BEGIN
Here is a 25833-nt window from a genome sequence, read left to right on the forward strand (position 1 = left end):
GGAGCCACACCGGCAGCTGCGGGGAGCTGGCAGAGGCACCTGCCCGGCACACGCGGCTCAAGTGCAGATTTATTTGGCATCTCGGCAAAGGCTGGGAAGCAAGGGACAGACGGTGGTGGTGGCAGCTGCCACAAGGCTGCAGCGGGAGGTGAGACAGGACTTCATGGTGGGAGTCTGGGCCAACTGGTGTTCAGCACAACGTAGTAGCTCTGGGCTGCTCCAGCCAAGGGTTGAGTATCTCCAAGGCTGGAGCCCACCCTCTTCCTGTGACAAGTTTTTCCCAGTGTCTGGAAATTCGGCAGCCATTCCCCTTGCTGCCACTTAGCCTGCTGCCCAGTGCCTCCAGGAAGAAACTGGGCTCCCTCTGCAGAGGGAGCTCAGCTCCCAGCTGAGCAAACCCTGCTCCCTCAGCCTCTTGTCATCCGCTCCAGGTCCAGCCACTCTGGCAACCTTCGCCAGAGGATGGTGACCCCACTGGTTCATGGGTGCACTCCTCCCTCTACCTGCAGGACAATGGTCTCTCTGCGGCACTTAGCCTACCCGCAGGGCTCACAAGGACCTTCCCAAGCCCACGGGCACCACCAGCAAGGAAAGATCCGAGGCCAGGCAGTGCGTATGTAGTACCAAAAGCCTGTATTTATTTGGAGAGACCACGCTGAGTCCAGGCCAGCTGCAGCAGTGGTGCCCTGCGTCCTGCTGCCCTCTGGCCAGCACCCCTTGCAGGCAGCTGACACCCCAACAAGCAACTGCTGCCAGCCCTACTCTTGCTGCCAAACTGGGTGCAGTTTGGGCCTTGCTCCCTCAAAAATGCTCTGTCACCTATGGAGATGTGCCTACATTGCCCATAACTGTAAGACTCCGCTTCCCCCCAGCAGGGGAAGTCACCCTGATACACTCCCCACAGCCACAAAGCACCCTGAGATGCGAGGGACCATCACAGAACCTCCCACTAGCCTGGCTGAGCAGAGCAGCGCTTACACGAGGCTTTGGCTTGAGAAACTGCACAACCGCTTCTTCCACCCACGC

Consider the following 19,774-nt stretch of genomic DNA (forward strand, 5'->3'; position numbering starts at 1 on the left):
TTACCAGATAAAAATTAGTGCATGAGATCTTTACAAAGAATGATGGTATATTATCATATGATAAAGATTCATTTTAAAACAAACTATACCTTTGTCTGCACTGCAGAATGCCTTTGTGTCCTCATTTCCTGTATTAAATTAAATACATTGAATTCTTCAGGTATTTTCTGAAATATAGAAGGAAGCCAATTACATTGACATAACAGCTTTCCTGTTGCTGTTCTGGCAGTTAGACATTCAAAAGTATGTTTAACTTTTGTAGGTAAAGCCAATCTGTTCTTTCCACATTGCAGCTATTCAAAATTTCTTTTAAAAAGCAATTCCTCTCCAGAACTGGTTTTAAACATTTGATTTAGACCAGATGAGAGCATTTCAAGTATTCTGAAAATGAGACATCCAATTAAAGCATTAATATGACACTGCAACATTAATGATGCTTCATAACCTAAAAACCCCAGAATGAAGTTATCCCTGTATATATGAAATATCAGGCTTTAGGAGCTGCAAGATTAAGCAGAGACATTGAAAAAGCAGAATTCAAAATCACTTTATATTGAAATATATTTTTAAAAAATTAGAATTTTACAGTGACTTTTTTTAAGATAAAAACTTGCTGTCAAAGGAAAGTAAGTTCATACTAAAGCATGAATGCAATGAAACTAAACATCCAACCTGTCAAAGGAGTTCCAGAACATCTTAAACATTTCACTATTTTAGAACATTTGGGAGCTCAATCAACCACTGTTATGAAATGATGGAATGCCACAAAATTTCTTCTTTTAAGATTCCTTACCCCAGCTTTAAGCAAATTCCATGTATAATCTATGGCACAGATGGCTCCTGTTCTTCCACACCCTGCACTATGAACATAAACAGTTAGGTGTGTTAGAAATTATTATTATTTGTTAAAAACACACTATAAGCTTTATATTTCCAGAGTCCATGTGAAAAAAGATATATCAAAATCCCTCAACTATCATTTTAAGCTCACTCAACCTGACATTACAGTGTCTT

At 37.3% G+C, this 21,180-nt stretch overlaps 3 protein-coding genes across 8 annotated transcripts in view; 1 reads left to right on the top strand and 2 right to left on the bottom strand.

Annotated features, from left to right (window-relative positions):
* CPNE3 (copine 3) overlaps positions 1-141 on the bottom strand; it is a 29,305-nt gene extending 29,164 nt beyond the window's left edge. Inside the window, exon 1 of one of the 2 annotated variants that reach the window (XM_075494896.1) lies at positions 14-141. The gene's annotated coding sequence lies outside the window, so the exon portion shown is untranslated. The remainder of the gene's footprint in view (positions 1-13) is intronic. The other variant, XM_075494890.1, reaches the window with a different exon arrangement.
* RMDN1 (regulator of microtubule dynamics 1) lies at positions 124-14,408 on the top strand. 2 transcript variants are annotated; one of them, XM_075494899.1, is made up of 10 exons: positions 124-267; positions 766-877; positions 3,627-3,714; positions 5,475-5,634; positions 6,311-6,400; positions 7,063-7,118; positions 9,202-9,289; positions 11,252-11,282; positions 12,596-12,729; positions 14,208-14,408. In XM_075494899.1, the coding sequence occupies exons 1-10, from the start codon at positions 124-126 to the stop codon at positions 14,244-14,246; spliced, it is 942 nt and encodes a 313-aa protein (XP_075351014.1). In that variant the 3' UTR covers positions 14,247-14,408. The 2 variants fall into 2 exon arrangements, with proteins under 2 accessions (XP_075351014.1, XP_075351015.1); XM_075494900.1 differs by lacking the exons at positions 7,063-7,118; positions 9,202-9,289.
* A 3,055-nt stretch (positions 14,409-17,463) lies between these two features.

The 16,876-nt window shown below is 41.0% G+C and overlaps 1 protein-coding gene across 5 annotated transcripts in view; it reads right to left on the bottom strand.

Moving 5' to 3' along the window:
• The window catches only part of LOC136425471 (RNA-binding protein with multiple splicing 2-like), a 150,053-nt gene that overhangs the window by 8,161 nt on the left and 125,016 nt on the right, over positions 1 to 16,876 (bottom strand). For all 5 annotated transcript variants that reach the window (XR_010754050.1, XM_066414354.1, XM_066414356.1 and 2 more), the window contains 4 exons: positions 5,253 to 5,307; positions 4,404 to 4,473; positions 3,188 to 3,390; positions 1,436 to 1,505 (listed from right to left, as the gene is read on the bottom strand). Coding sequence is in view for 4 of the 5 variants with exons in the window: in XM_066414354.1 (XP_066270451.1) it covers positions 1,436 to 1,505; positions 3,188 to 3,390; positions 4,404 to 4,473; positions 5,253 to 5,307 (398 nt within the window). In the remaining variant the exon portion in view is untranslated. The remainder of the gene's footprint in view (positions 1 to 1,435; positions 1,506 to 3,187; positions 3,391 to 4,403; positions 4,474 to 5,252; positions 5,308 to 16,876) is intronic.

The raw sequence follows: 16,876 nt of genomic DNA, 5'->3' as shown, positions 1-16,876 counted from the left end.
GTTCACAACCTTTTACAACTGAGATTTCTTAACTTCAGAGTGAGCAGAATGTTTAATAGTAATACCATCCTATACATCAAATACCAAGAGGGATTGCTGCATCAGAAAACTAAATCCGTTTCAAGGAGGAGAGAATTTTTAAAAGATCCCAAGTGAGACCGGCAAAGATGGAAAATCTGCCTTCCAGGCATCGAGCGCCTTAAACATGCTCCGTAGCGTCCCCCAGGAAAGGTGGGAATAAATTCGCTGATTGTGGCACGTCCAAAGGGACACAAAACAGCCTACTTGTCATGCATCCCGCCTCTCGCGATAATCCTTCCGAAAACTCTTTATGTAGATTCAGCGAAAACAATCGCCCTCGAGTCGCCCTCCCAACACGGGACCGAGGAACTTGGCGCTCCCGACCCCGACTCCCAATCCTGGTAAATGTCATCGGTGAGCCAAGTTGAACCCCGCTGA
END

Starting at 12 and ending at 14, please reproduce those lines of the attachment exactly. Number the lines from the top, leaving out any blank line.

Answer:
• The window catches only part of LOC136425471 (RNA-binding protein with multiple splicing 2-like), a 150,053-nt gene that overhangs the window by 8,161 nt on the left and 125,016 nt on the right, over positions 1 to 16,876 (bottom strand). For all 5 annotated transcript variants that reach the window (XR_010754050.1, XM_066414354.1, XM_066414356.1 and 2 more), the window contains 4 exons: positions 5,253 to 5,307; positions 4,404 to 4,473; positions 3,188 to 3,390; positions 1,436 to 1,505 (listed from right to left, as the gene is read on the bottom strand). Coding sequence is in view for 4 of the 5 variants with exons in the window: in XM_066414354.1 (XP_066270451.1) it covers positions 1,436 to 1,505; positions 3,188 to 3,390; positions 4,404 to 4,473; positions 5,253 to 5,307 (398 nt within the window). In the remaining variant the exon portion in view is untranslated. The remainder of the gene's footprint in view (positions 1 to 1,435; positions 1,506 to 3,187; positions 3,391 to 4,403; positions 4,474 to 5,252; positions 5,308 to 16,876) is intronic.

The raw sequence follows: 16,876 nt of genomic DNA, 5'->3' as shown, positions 1-16,876 counted from the left end.
GTTCACAACCTTTTACAACTGAGATTTCTTAACTTCAGAGTGAGCAGAATGTTTAATAGTAATACCATCCTATACATCAAATACCAAGAGGGATTGCTGCATCAGAAAACTAAATCCGTTTCAAGGAGGAGAGAATTTTTAAAAGATCCCAAGTGAGACCGGCAAAGATGGAAAATCTGCCTTCCAGGCATCGAGCGCCTTAAACATGCTCCGTAGCGTCCCCCAGGAAAGGTGGGAATAAATTCGCTGATTGTGGCACGTCCAAAGGGACACAAAACAGCCTACTTGTCATGCATCCCGCCTCTCGCGATAATCCTTCCGAAAACTCTTTATGTAGATTCAGCGAAAACAATCGCCCTCGAGTCGCCCTCCCAACACGGGACCGAGGAACTTGGCGCTCCCGACCCCGACTCCCAATCCTGGTAAATGTCATCGGTGAGCCAAGTTGAACCCCGCTGA